People all over the world are dying. They are suffering and we are watching. It is immoral, says Peter Singer, not to do everything in our power to help them. iPods, spankin' new cars, vacations to Disney World... we spend money on these things instead of paying for life-saving surgeries, feeding hungry children or investing in third world economies. According to Singer, the fact that we don´t need to watch the poor suffer doesn´t change the fact that they are drowning and we know it. And we let them.
I can't claim that reading Singer's essay was the reason I joined the Peace Corps, but it definitely instilled in me a sense of... duty? No, something more uncomfortable than that. The scratchy sand pressing all over you under your bathing suit on the way home from the beach.

I'd been to Disney World. I'd gone on very expensive trips all over the world. And -- the horror! -- I had an iPod.

But what to do about all that? Well, I started by not buying a new iPod after my old-school Nano broke. But would that help the hungry children of Africa? I couldn't just donate the money saved. I was an Urban Studies major. I knew about the complications of development work, the band-aid solutions, the causes that just sound good, the charity that unmotivates the beneficiaries, the money that doesn't always reach the ground. The only way, I told myself, the only way is to understand completely what the people need to fish themselves out of their lake. Then I could support them with my iPod money.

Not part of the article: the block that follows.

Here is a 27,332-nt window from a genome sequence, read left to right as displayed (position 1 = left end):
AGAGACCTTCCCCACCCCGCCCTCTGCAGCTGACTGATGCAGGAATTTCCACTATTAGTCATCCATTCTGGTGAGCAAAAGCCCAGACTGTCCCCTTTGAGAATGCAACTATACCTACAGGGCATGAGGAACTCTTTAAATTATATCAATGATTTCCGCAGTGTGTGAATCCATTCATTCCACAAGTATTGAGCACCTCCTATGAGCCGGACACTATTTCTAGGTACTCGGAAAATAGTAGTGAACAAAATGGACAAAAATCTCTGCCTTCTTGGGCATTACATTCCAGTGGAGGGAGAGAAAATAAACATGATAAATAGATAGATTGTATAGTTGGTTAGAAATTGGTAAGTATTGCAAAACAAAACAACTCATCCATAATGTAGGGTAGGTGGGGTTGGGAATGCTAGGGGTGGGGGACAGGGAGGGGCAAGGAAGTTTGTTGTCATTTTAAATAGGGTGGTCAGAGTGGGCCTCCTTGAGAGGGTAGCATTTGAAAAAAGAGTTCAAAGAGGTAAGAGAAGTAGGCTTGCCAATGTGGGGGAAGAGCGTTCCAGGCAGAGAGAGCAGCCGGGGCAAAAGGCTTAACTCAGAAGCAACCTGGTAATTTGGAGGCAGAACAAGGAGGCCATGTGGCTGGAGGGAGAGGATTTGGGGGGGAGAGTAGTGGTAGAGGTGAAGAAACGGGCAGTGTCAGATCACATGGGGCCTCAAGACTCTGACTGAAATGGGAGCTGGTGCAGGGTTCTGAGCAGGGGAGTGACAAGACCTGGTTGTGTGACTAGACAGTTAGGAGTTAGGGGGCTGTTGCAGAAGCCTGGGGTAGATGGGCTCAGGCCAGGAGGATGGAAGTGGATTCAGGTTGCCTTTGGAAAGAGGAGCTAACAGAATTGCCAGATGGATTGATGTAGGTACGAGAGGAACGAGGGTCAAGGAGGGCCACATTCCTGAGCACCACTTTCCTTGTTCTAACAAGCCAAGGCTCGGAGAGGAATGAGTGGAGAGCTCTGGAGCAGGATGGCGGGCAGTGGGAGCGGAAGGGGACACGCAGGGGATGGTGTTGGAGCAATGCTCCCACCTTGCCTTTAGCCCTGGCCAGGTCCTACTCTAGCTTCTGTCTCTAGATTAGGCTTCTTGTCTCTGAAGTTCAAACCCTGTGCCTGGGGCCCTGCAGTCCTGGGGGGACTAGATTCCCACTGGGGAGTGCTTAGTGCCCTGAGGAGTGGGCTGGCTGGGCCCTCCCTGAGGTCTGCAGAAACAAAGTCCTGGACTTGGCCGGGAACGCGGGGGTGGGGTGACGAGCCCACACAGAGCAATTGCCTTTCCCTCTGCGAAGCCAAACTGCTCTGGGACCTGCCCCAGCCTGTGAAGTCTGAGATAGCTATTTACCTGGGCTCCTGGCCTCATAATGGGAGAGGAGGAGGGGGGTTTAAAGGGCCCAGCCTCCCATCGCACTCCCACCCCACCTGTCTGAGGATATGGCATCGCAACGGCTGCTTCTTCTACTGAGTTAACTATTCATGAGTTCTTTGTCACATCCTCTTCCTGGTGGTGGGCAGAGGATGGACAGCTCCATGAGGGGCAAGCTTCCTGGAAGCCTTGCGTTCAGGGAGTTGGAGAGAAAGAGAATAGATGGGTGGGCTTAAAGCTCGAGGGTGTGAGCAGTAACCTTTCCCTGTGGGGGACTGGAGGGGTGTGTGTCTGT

I tell people I joined the Peace Corps to understand what it means to be poor, but that´s just part of the story. I joined the Peace Corps to figure out how to escape the guilt of having so much while other people have so little.

Well, now I'm in the Peace Corps in Paraguay and surprised to find that it was not the way to go for moral masturbation.

Here in my rural-ish urban community in Paraguay, I am living in a vat of perpetual boiling hot guilt. And I've found that I am not the only one. All of the following causes us volunteers to feel that little pang in the chest that means we are doing something pretty horrible:

1) Taking time for ourselves
We feel guilty for staying in the house all day, or for being out of site and missing our neighbors' birthday sopa. We feel guilty for watching a movie alone instead of with some Paraguayan neighbors. We're servants of the community, right? It's supposed to be a full-time job. Every hour spent watching a movie is an hour we could have helped a child with his homework. Every trip to visit a friend is a leadership retreat for teenagers that never had the chance to happen.